It may take another month or two for students at Tvet colleges across the country to receive laptops that will help them with online learning under level three of the lockdown.
This was revealed by Higher Education Minister Dr Blade Nzimande on Thursday during his visit to the Umgungundlovu Tvet College to assess its readiness for the return of students to campus.
Responding to questions from students at the college, Nzimande said his department has for weeks been engaging “tirelessly” with National Treasury on the procurement of learning devices, particularly laptops, for students funded by the National Student Financial Aid Scheme (NSFAS).
Bongiwe Mkhize, a mechanical engineering student, asked Nzimande why laptops had not yet been provided. “We are going on a two-week break and we need these laptops to continue with our studies,” Mkhize told Nzimande.
About 500 000 students from both Tvet colleges and universities are expected to receive laptops at a cost of over R3 billion.
Nzimande said when he announced this in April, he hoped the process of acquiring the laptops would happen quickly, until they realised what the cost would be. “When you take short cuts, even if legitimate, there are likely to be problems,” Nzimande said.
He said that a tender process will begin this week. “The danger sometimes of taking short cuts is you can be taken to court. If a case goes to court, it can sit there for a year or even more, which means you can’t be delivering laptops.
“After the expression of interest has been advertised, we’ll start sifting through the applications. It may take a month or two months before we complete that process.
“We request patience. Rather be slow and do it properly but in the end, you’re going to get these laptops. I don’t want to be associated with things that have question marks. Just be patient.”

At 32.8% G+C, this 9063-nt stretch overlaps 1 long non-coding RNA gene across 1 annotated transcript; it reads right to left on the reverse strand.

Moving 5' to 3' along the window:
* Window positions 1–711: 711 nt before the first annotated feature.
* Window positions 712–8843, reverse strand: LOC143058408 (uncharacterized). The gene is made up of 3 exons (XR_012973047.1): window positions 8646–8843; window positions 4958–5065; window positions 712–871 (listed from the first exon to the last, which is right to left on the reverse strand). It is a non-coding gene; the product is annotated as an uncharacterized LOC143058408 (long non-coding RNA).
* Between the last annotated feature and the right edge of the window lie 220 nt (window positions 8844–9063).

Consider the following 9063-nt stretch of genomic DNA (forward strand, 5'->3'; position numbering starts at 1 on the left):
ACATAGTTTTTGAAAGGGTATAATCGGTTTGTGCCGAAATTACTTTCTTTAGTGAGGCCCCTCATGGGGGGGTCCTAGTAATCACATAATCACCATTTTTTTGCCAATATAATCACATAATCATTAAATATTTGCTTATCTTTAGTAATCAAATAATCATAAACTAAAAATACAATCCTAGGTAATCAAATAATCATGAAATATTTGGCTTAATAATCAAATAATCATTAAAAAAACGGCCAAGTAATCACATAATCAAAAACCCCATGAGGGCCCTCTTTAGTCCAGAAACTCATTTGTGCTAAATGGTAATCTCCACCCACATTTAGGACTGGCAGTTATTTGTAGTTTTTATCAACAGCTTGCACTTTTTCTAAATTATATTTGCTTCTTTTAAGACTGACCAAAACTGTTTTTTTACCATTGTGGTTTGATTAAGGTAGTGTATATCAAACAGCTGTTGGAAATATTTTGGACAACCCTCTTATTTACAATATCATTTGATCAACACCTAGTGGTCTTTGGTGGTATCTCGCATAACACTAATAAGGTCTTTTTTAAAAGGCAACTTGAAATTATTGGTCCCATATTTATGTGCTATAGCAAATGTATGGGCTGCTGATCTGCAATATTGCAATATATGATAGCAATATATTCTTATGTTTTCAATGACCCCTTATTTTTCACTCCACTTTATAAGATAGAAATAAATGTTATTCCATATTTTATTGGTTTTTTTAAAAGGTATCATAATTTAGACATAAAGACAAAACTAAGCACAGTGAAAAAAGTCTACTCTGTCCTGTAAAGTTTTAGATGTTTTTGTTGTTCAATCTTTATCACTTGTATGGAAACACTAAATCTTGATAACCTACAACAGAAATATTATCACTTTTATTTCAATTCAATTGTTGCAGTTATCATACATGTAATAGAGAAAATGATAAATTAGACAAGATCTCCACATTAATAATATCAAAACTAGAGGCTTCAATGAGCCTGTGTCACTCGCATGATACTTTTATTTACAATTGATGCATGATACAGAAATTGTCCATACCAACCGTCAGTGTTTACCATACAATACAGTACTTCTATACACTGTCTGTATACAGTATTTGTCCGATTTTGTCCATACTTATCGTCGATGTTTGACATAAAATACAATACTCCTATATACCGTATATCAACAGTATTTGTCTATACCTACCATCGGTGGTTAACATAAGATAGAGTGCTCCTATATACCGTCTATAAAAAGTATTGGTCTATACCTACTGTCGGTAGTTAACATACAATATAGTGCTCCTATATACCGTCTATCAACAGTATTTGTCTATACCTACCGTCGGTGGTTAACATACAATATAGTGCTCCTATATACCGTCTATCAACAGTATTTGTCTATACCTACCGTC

He said half of the universities had already started delivering the laptops.
Nzimande added that the department had already negotiated with cellphone companies for students to receive data subsidised by government.
“We’re not only relying on online learning; we’re also using radio and TV because some students don’t have data and laptops yet.”
Nzimande said he was pleased that Umgungundlovu had ensured that it followed the national guidelines on the return of students.
Sphamandla Duma, SRC president at the Umgungundlovu Tvet College, said they were not happy because some students had not yet received their NSFAS funding.
“The department cannot expect students in class when they don’t have money to get to campus. There are students idling at home right now because they don’t have money,” said Duma.
He said of the 4 296 applicants, 774 were rejected for various reasons.
Meanwhile, Sihle Makhaye of the National Education, Health and Allied Workers’ Union said they were shocked that the provision of laptops was only thought out under level 3.
“It’s worrying that up until now, the minister cannot say for sure when these laptops will be procured,” said Makhaye.